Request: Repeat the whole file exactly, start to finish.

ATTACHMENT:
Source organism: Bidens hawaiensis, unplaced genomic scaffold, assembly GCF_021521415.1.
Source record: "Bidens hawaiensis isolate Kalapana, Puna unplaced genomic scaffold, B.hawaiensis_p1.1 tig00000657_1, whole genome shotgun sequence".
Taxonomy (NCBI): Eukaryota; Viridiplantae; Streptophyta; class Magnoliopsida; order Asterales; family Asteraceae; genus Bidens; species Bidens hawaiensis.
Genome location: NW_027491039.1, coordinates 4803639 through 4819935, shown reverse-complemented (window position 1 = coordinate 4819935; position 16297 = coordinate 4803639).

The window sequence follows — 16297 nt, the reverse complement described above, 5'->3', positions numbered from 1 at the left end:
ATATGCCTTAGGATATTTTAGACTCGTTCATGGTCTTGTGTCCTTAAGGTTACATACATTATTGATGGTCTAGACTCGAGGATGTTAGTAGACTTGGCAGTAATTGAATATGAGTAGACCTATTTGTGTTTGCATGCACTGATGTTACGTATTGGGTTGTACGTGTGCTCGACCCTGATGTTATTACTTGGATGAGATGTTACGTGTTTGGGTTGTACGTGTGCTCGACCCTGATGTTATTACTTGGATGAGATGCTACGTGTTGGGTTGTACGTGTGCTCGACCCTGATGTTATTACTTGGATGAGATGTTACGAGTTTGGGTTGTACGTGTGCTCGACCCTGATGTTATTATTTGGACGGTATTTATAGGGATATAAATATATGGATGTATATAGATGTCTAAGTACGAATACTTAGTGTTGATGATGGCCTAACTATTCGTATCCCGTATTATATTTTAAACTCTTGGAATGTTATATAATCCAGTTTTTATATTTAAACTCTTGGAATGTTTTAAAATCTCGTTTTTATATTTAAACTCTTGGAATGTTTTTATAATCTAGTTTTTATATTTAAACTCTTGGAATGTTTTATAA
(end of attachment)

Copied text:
Source organism: Bidens hawaiensis, unplaced genomic scaffold, assembly GCF_021521415.1.
Source record: "Bidens hawaiensis isolate Kalapana, Puna unplaced genomic scaffold, B.hawaiensis_p1.1 tig00000657_1, whole genome shotgun sequence".
Taxonomy (NCBI): Eukaryota; Viridiplantae; Streptophyta; class Magnoliopsida; order Asterales; family Asteraceae; genus Bidens; species Bidens hawaiensis.
Genome location: NW_027491039.1, coordinates 4803639 through 4819935, shown reverse-complemented (window position 1 = coordinate 4819935; position 16297 = coordinate 4803639).

The window sequence follows — 16297 nt, the reverse complement described above, 5'->3', positions numbered from 1 at the left end:
ATATGCCTTAGGATATTTTAGACTCGTTCATGGTCTTGTGTCCTTAAGGTTACATACATTATTGATGGTCTAGACTCGAGGATGTTAGTAGACTTGGCAGTAATTGAATATGAGTAGACCTATTTGTGTTTGCATGCACTGATGTTACGTATTGGGTTGTACGTGTGCTCGACCCTGATGTTATTACTTGGATGAGATGTTACGTGTTTGGGTTGTACGTGTGCTCGACCCTGATGTTATTACTTGGATGAGATGCTACGTGTTGGGTTGTACGTGTGCTCGACCCTGATGTTATTACTTGGATGAGATGTTACGAGTTTGGGTTGTACGTGTGCTCGACCCTGATGTTATTATTTGGACGGTATTTATAGGGATATAAATATATGGATGTATATAGATGTCTAAGTACGAATACTTAGTGTTGATGATGGCCTAACTATTCGTATCCCGTATTATATTTTAAACTCTTGGAATGTTATATAATCCAGTTTTTATATTTAAACTCTTGGAATGTTTTAAAATCTCGTTTTTATATTTAAACTCTTGGAATGTTTTTATAATCTAGTTTTTATATTTAAACTCTTGGAATGTTTTATAA